* * * *

Yesterday.

I’m not a city person. I hate shopping – unless it’s online – because the whole process simply equals stress. Not only can I never find the clothes/shoes/car-scratch-repair-kit/ingredients that I want (incidentally, this weekend I FINALLY got a pair of XL jeans that fit my UK size 10 waist), but I also end up going about this most hated of tasks during the weekend, when everyone and their pregnant sister is out in force with at least six kids to every one adult and several buggies, each large enough to house a small family.

I’ve got nothing against people wanting to procreate – I hear that children can be pleasant – but I don’t think the fact that someone has managed to reproduce gives them the right to populate an entire supermarket with push-chairs full of kids who are way too old to be sitting in them – kids who are screaming because they want to get out and walk. Sure, that would mean more children running all over the shop, but at least then I could actually push my trolley down the aisles without having to politely excuse myself to every ‘new’ mother who stops to chat about her darling son.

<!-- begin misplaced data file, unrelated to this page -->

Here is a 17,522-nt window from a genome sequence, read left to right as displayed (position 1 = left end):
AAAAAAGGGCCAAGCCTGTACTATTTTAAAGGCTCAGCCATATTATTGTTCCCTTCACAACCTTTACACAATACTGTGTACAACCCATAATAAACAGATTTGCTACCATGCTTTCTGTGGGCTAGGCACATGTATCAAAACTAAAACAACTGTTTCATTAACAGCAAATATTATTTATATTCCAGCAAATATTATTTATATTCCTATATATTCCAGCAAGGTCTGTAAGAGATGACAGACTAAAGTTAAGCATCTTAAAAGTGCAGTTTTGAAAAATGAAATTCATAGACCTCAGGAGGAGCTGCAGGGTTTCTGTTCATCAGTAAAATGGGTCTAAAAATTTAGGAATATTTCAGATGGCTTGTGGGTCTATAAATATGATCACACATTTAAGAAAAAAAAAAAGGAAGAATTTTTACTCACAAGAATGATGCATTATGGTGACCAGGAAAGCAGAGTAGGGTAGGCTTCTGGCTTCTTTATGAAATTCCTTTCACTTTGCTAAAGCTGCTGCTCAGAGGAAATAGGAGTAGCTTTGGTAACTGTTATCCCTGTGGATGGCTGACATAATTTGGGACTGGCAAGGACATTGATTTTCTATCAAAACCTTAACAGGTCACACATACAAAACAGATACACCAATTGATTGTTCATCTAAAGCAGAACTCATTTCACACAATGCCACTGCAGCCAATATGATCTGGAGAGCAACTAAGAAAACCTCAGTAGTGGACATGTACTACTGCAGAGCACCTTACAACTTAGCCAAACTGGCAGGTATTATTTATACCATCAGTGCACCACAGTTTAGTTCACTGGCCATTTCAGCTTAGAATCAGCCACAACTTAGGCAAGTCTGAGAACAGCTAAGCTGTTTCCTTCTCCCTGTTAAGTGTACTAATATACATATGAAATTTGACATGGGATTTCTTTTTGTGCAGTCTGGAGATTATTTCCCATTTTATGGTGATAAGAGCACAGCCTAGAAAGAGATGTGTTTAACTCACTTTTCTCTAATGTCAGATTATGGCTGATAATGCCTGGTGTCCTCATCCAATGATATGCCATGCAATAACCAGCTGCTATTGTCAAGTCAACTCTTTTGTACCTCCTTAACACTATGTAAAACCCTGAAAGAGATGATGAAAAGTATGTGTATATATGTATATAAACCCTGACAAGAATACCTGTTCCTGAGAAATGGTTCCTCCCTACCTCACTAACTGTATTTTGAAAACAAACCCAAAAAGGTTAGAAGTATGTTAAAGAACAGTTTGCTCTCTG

“He’s eighteen years now, we’re going to have to get him a bigger pram soon.”

“Oh yes. Well, Becky’s coming up for two decades so we’re trying to get her walking by herself now… You can have her old buggy if you like?”

BAH! I’ve no issues with actual babies in prams, but Waitrose this weekend was ridiculous. One of the children – and I kid you not – was reading.

…But this is a side rant… I was actually going to talk about ‘losing’ my car keys…

As I said to begin with, I hate cities, but for ease of parking, whenever we head into town, we take my teeny-tiny car (hence the need for scratch-repair-kits). S- usually drives, but since I stay in the house the rest of the week and only really get behind the wheel on a Tuesday evening, I decided I should take us in.

Which I managed, without any moronic instances. So, we continued on our way – failing to get both the camera and the wedding present we went into town for in the first place. Back at the car I paid the machine and went to get my keys out… only they weren’t there. Luckily, S- carries a spare so it wasn’t like we were stuck, but my house keys were on the fob too and I didn’t like the thought of someone I don’t know with a key to my car. I asked at the car-park information desk and left my details then began retracing my steps back to the car.